Given this characterization of our larger campus community values, as expressed in our most recent strategic plan, we can imagine no effective advising program that does not consciously combine the efforts of faculty, staff, and administration in the pursuit of these larger goals. We value a holistic approach to the student, both in and out of the classroom and lab, and we encourage all members of the Marietta College community to think of themselves as educators. Thus we anticipate that one aspect of our Foundations Excellence Plan will be a focus on advising in all its diverse forms. FOE provides the framework for this Quality Initiative to be a campus-wide effort engaging faculty and staff across all departments and divisions.

Sufficiency of the Initiative’s Scope and Significance

Relevance and Significance

While our First-Year program has long been a priority at Marietta College, we have not yet had the opportunity to engage in an institution-wide process to support and coordinate these best practices and efforts. Foundations of Excellence participation over the next two years would be our opportunity to coordinate current practice, re-engage our campus, and to develop, support, and implement meaningful change for real, measureable results.

Marietta College will be seen by faculty and staff as a place where talent, creativity, and dedication thrive and are rewarded. From “Focused on Distinction—Strategic Plan for 2010- 2015”

We seek a structured program that calls for and encourages us to move towards an aspirational approach to education. We believe our faculty and staff bring both individual skills and institutional dedication, and that the intentional coordination of Foundations of Excellence will help guide to our campus towards the ongoing fulfillment of our Mission:

Marietta College provides a strong foundation for a lifetime of leadership, critical thinking, and problem solving. We achieve this mission by offering undergraduates a contemporary liberal arts education and graduate students an education grounded in advanced knowledge and professional practice. Intellectual and creative excellence defines the Marietta experience. “Marietta College Mission Statement”

By conducting a systematic self-study under the guidance of the Gardner Institute, our campus will take a candid look at its strengths and weaknesses and, based upon its findings, develop a strategic action plan that can lead to enhanced student learning and persistence. Although such a self-study is, in itself, no panacea, it is an invigorating, institution-wide experience that brings together multiple constituent viewpoints and can lead to substantive institutional change and improved student outcomes. Like nearly all institutions of higher learning, particularly among our Carnegie peers, we have financial, human resource, and physical plant-based constraints. We certainly operate in the real world, where often the costs of a college education seem far more clear than the benefits. But our commitment at Marietta College to meaningful and lasting institutional improvement is as great a priority to our community as is our fundamental, campuswide commitment to student learning and student success.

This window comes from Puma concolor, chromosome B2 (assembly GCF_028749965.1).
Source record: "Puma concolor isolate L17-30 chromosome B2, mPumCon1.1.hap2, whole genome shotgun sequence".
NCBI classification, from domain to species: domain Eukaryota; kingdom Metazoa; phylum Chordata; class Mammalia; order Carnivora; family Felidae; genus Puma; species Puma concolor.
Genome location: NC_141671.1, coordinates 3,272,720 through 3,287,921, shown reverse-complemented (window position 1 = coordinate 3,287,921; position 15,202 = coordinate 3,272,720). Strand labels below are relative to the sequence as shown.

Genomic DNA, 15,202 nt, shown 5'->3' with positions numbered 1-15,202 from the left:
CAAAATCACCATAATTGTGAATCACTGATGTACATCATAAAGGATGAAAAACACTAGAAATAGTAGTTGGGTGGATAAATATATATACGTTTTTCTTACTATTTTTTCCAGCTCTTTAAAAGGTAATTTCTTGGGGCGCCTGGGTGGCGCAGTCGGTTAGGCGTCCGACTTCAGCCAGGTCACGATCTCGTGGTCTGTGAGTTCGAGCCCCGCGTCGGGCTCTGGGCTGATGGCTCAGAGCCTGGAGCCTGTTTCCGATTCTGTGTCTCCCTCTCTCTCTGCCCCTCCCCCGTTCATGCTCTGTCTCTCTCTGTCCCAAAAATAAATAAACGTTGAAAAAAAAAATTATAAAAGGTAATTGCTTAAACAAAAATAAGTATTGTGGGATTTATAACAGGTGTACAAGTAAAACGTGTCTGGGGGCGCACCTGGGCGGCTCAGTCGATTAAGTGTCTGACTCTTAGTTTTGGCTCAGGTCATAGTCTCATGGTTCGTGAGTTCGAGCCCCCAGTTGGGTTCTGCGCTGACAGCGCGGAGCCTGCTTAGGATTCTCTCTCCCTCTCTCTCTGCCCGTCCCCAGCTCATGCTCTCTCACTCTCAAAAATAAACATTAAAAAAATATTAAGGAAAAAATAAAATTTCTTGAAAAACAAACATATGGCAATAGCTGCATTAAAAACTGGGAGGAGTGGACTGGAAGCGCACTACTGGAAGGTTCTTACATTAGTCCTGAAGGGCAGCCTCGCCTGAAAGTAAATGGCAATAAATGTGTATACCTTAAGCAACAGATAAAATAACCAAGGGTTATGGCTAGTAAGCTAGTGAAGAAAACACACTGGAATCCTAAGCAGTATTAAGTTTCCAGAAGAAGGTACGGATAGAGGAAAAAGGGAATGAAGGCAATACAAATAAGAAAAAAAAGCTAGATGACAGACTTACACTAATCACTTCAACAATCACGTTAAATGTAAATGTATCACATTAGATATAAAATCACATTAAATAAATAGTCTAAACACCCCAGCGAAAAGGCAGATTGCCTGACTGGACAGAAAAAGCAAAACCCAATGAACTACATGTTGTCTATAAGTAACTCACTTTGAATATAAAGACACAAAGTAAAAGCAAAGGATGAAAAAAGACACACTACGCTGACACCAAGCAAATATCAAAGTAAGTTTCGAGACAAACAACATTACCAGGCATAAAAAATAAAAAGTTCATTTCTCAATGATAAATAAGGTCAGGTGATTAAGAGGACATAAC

Our Retention Task force has just completed a six-month process of campus-wide discussion on retention and produced a report for the President and the Board of Trustees (including immediate, short-term, and long-term recommendations related to recruitment/enrollment, freshman to sophomore retention, and progress toward timely degree completion). We are heading into the third year of a Common Reading program that includes online discussion boards for incoming freshmen to join the conversation over the summer, faculty lecture and panel discussion during Orientation, student-led discussion groups in fall semester, and a visit from the author. Our Undergraduate Education Advisory Taskforce is well-established, as is our summer enrollment program and our Freshmen Orientation program. We are 18 months into the process of developing and implementing a curriculum-wide student learning assessment program, and we are completing our first year of data collection. Discussions with Faculty Council, the President, and Cabinet, focused our Quality Initiative on Academic Advising, Retention, and Student Success through the process of Foundations of Excellence First Year Focus and Foundations of Excellence Implement.